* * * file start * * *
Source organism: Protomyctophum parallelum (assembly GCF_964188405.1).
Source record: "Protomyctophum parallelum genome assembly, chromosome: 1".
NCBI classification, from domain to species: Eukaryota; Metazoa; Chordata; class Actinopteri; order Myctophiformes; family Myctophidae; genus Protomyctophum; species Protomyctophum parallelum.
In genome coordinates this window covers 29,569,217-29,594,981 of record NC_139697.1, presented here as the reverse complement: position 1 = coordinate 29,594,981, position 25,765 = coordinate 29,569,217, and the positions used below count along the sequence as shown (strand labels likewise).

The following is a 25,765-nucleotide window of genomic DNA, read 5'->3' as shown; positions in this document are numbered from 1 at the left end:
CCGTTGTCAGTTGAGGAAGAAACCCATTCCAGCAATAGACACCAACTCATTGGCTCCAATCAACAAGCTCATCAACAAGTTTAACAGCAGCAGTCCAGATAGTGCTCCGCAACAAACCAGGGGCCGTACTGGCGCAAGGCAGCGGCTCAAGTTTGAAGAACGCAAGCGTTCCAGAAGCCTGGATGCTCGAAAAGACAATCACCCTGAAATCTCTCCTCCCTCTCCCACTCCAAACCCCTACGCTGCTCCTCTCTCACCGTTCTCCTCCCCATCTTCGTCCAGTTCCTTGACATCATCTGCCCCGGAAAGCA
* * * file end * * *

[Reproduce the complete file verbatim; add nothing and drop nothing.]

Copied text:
Source organism: Protomyctophum parallelum (assembly GCF_964188405.1).
Source record: "Protomyctophum parallelum genome assembly, chromosome: 1".
NCBI classification, from domain to species: Eukaryota; Metazoa; Chordata; class Actinopteri; order Myctophiformes; family Myctophidae; genus Protomyctophum; species Protomyctophum parallelum.
In genome coordinates this window covers 29,569,217-29,594,981 of record NC_139697.1, presented here as the reverse complement: position 1 = coordinate 29,594,981, position 25,765 = coordinate 29,569,217, and the positions used below count along the sequence as shown (strand labels likewise).

The following is a 25,765-nucleotide window of genomic DNA, read 5'->3' as shown; positions in this document are numbered from 1 at the left end:
CCGTTGTCAGTTGAGGAAGAAACCCATTCCAGCAATAGACACCAACTCATTGGCTCCAATCAACAAGCTCATCAACAAGTTTAACAGCAGCAGTCCAGATAGTGCTCCGCAACAAACCAGGGGCCGTACTGGCGCAAGGCAGCGGCTCAAGTTTGAAGAACGCAAGCGTTCCAGAAGCCTGGATGCTCGAAAAGACAATCACCCTGAAATCTCTCCTCCCTCTCCCACTCCAAACCCCTACGCTGCTCCTCTCTCACCGTTCTCCTCCCCATCTTCGTCCAGTTCCTTGACATCATCTGCCCCGGAAAGCA